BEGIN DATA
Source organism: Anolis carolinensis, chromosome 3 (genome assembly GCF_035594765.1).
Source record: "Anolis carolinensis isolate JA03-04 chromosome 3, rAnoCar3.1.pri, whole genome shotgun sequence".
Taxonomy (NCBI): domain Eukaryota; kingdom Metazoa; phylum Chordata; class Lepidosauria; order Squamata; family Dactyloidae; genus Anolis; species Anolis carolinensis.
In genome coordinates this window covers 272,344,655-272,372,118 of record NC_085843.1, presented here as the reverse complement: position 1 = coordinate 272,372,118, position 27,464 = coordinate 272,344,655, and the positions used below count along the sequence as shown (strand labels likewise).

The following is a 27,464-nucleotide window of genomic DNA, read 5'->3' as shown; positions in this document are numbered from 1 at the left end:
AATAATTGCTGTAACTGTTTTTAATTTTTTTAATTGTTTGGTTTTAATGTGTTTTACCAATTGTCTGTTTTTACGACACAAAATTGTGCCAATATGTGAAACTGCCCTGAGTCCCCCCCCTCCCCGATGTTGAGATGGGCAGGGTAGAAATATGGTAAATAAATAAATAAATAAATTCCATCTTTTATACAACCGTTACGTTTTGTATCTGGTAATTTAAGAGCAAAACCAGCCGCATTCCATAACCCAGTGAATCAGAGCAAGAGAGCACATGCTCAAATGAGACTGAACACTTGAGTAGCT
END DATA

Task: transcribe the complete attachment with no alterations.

Source organism: Anolis carolinensis, chromosome 3 (genome assembly GCF_035594765.1).
Source record: "Anolis carolinensis isolate JA03-04 chromosome 3, rAnoCar3.1.pri, whole genome shotgun sequence".
Taxonomy (NCBI): domain Eukaryota; kingdom Metazoa; phylum Chordata; class Lepidosauria; order Squamata; family Dactyloidae; genus Anolis; species Anolis carolinensis.
In genome coordinates this window covers 272,344,655-272,372,118 of record NC_085843.1, presented here as the reverse complement: position 1 = coordinate 272,372,118, position 27,464 = coordinate 272,344,655, and the positions used below count along the sequence as shown (strand labels likewise).

The following is a 27,464-nucleotide window of genomic DNA, read 5'->3' as shown; positions in this document are numbered from 1 at the left end:
AATAATTGCTGTAACTGTTTTTAATTTTTTTAATTGTTTGGTTTTAATGTGTTTTACCAATTGTCTGTTTTTACGACACAAAATTGTGCCAATATGTGAAACTGCCCTGAGTCCCCCCCCTCCCCGATGTTGAGATGGGCAGGGTAGAAATATGGTAAATAAATAAATAAATAAATTCCATCTTTTATACAACCGTTACGTTTTGTATCTGGTAATTTAAGAGCAAAACCAGCCGCATTCCATAACCCAGTGAATCAGAGCAAGAGAGCACATGCTCAAATGAGACTGAACACTTGAGTAGCT